The Causes of Signaling from the Administration and Threats from Congress to the Federal Reserve

  • Thomas Havrilesky


The previous chapter considered the effects of executive branch signaling to and legislative branch threatening of the monetary authority. The present chapter will consider their causes. The first part of the Chapter investigates the causes of signaling; the latter part investigates the causes of threatening. It is reasonable to view the quantities of signaling or threatening to the Federal Reserve, as dependent variables, which, at a minimum, are conditioned on measures of the state of the economy as explanatory variables. This perspective is that of the standard reaction function. A conventional reaction function estimates how policymakers react to measures of the state of the economy as well as to other variables which reflect political or partisanship considerations. Therefore, reaction functions typically relate a policy instrument, as a dependent variable, to the state of the economy variables that the policymaker is ultimately seeking to affect.1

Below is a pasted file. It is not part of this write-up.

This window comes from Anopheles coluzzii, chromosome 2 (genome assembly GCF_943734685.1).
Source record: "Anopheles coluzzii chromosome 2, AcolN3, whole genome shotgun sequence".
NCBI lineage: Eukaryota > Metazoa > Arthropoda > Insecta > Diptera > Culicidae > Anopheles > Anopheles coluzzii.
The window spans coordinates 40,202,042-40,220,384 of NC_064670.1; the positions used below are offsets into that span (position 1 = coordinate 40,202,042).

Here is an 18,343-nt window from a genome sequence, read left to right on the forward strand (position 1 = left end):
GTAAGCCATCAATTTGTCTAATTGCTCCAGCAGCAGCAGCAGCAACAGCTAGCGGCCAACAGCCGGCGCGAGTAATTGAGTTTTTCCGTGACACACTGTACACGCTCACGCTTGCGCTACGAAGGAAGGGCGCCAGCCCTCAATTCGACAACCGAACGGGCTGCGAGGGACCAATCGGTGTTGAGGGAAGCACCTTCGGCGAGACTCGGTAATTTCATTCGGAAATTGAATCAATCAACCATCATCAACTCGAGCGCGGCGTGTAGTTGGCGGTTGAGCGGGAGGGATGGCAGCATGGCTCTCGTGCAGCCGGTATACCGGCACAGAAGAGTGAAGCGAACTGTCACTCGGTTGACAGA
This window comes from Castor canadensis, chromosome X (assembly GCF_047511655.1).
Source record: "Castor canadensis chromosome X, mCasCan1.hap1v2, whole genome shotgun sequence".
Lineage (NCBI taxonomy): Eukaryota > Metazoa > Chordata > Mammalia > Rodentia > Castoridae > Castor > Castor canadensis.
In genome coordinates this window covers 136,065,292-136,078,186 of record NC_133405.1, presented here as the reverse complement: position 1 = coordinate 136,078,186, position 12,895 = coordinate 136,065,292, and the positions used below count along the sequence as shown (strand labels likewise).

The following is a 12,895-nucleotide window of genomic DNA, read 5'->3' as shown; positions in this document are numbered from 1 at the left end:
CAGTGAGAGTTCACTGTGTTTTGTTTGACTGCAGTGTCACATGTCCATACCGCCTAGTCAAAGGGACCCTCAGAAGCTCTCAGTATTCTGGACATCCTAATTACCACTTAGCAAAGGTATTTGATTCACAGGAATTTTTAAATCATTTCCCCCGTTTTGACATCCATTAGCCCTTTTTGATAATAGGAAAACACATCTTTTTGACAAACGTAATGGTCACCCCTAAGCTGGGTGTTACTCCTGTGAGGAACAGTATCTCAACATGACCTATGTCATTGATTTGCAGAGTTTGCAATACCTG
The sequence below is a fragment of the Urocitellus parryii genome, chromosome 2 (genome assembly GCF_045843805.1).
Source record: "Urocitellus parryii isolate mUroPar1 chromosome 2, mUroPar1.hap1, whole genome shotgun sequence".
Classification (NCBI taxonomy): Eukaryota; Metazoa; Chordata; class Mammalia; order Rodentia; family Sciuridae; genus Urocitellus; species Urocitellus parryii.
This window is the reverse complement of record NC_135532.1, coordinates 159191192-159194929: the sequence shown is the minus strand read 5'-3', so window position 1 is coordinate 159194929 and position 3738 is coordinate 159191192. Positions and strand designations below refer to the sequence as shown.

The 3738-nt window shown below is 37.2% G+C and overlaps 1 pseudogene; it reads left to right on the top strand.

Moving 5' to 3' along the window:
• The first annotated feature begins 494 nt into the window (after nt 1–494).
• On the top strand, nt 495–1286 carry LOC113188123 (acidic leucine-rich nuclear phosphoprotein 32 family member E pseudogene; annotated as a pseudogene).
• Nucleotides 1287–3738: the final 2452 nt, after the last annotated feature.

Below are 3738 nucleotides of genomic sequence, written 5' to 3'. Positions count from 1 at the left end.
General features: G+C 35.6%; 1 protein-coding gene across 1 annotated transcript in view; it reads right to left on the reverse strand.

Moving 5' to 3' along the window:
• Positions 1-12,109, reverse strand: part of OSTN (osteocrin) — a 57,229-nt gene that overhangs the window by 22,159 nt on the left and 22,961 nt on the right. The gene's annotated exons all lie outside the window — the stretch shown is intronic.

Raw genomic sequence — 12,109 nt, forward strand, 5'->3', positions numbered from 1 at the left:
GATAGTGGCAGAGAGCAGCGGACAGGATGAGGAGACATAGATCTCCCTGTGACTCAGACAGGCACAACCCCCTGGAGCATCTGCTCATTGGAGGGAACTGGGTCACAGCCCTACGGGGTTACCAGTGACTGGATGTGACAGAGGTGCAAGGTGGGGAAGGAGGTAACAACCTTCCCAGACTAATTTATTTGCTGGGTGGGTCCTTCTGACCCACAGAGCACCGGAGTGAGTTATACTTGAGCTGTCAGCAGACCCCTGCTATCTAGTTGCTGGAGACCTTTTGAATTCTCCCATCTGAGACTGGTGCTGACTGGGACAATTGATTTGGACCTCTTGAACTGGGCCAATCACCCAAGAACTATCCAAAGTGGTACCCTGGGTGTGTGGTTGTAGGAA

Monetary Policy Federal Reserve Real Interest Rate Political Support Reaction Function 
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Copyright information

© Springer Science+Business Media New York 1993

Authors and Affiliations

  • Thomas Havrilesky
    • 1
  1. 1.Duke UniversityDurhamUSA

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